For decades, a few select Atterbury Job Corps students have had the opportunity to pursue their higher education dreams at Ivy Tech Community College in Columbus.
Currently, up to 12 students participate in the Advanced Career Training (ACT) program — a Department of Labor program that provides job training for low income students — offered through Atterbury Job Corps. Students are selected based on successful completion of the Job Corps program and academic achievement. In partnership with Ivy Tech, students are able complete a technical certificate and/or an associate degree.
By 7:15 each morning, the ACT students leave the Atterbury center, bound for Ivy Tech, to attend class, study and work. Many times, these students do not return to Atterbury until after 10 p.m. While only 12 students are involved in the program, they are a vital part of the Ivy Tech community. For example, you can find Mohamed Mohamed (a general studies student) working in the library between his 18-hour class load and studying to maintain his 4.0 GPA.
Melody Howard, “Momma Mel,” can typically be found in the library, studying or mentoring the other ACT students. Sirena Mireles, a criminal justice major, was usually hard at work on her laptop last semester in the Poling Hall commons area. Devon Clark, a pre-dentistry major, would hang out in the chairs by the bookstore, studying between classes.
In some ways, the ACT students face unique challenges that other Ivy Tech students do not face.
They have limited transportation, live three to four hours away from home and have grown up in a different culture.
In other ways, they face the same challenges. For example, many of the students in this program are first-generation college students. As a first-generation college student myself, I realize the challenges can be overwhelming. As a result, some students are determined and driven; others need and look for reassurance.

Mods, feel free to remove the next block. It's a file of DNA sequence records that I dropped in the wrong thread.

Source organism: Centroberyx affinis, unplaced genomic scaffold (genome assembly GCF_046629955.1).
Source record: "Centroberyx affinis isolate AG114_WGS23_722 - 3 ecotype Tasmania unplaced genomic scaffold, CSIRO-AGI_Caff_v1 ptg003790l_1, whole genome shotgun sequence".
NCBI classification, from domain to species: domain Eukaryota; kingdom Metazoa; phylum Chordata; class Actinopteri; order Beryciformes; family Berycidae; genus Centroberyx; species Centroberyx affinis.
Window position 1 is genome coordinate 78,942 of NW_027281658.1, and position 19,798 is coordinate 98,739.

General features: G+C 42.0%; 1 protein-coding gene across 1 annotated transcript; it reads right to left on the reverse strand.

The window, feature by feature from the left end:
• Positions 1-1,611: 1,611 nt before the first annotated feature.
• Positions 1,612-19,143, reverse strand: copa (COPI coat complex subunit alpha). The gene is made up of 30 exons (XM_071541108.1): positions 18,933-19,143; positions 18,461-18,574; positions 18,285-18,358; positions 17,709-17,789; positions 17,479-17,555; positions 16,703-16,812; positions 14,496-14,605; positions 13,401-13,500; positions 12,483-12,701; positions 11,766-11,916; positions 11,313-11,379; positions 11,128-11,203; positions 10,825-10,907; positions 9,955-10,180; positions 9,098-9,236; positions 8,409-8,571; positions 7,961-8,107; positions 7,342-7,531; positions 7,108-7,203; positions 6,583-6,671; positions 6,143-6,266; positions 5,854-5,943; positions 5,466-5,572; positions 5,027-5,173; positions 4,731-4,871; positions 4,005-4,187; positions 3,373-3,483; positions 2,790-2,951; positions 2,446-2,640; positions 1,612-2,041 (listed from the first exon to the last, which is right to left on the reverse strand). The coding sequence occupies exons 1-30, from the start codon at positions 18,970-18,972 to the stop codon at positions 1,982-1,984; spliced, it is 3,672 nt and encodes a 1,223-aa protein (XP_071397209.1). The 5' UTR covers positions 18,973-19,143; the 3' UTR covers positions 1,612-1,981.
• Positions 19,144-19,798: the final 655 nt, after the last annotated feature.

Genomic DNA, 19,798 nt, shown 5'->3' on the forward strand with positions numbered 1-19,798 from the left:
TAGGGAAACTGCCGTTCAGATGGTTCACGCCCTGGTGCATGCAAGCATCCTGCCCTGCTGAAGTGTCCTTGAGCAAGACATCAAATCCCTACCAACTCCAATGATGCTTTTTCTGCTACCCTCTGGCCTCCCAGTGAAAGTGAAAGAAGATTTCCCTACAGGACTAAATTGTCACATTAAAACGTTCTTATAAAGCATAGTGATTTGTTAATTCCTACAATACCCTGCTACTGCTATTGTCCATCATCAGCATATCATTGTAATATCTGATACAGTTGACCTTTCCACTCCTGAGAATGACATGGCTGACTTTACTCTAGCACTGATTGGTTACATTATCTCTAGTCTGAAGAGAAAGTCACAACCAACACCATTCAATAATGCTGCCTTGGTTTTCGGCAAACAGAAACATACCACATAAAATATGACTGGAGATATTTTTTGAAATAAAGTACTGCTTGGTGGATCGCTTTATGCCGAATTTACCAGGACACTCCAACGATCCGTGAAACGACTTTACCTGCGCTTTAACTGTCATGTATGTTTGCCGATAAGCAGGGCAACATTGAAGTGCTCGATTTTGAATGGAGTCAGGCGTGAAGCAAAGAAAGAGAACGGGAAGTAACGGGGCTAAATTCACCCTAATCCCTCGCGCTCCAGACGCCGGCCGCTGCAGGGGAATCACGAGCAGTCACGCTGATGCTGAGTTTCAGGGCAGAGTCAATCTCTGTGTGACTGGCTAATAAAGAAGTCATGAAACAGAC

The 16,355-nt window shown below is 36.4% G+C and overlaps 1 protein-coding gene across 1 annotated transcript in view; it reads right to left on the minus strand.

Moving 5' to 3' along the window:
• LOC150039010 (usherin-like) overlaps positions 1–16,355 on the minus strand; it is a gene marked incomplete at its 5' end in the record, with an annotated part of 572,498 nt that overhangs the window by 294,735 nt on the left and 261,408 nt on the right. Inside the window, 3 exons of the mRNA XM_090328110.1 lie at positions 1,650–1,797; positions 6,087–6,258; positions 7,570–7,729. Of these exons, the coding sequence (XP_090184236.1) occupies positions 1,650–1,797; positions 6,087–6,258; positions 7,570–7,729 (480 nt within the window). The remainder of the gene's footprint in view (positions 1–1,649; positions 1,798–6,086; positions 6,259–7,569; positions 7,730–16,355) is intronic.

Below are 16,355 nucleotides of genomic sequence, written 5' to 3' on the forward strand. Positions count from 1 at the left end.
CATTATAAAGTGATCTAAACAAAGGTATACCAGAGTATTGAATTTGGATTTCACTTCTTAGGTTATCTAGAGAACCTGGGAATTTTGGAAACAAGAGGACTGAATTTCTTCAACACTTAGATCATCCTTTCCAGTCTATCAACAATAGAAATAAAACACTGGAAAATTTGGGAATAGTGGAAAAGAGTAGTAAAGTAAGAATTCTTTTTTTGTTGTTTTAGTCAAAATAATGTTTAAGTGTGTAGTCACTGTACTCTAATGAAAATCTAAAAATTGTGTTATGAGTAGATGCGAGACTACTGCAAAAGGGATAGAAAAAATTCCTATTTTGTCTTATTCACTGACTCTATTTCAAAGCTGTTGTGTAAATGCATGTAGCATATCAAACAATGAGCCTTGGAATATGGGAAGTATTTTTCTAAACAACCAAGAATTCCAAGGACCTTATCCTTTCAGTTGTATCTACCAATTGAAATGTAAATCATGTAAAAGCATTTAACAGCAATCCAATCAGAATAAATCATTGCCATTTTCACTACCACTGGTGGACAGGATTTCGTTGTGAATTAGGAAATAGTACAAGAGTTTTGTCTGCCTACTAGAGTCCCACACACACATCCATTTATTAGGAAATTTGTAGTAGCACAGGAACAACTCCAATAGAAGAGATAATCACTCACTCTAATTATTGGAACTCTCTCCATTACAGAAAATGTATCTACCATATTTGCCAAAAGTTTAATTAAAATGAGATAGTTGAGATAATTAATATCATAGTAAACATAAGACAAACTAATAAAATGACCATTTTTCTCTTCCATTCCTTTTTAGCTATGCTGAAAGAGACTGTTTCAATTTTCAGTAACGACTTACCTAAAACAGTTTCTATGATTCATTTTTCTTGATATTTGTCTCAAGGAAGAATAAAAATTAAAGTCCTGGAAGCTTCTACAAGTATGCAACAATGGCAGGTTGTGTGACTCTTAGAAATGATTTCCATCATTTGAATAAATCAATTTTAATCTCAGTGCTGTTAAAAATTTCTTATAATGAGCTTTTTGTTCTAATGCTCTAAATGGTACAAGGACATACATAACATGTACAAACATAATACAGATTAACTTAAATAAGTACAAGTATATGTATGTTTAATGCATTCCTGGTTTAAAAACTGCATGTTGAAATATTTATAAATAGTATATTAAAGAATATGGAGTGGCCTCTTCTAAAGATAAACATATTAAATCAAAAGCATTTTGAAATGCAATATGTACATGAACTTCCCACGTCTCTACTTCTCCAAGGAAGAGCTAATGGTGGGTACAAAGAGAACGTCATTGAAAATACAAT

These students, like their other Ivy Tech classmates, are not only changing their lives but also building a legacy for the next generation.
As an educator, I must always remember that students are always learning much more than just the subject at hand. In reality, students are learning at a much deeper level, a level that we often do not realize. They are making subtle changes to move away from the past and step into their future. They are learning how to learn, work independently, multitask, focus, integrate information and think critically.
They are building the foundation for their future success as well as for the future generations of their families.
Both Ivy Tech and Atterbury Job Corps focus on changing the lives of their students to provide them the opportunity for a better future. The partnership between Ivy Tech and Atterbury Job Corps provides a unique opportunity for the ACT students to realize their dreams — whether to enter the workforce, to enlist in the military or to transfer to four year-degrees.
Stephanie Vertrees is an adjunct faculty member in liberal arts at Ivy Tech Community College-Columbus and the ACT coordinator for Atterbury Job Corps.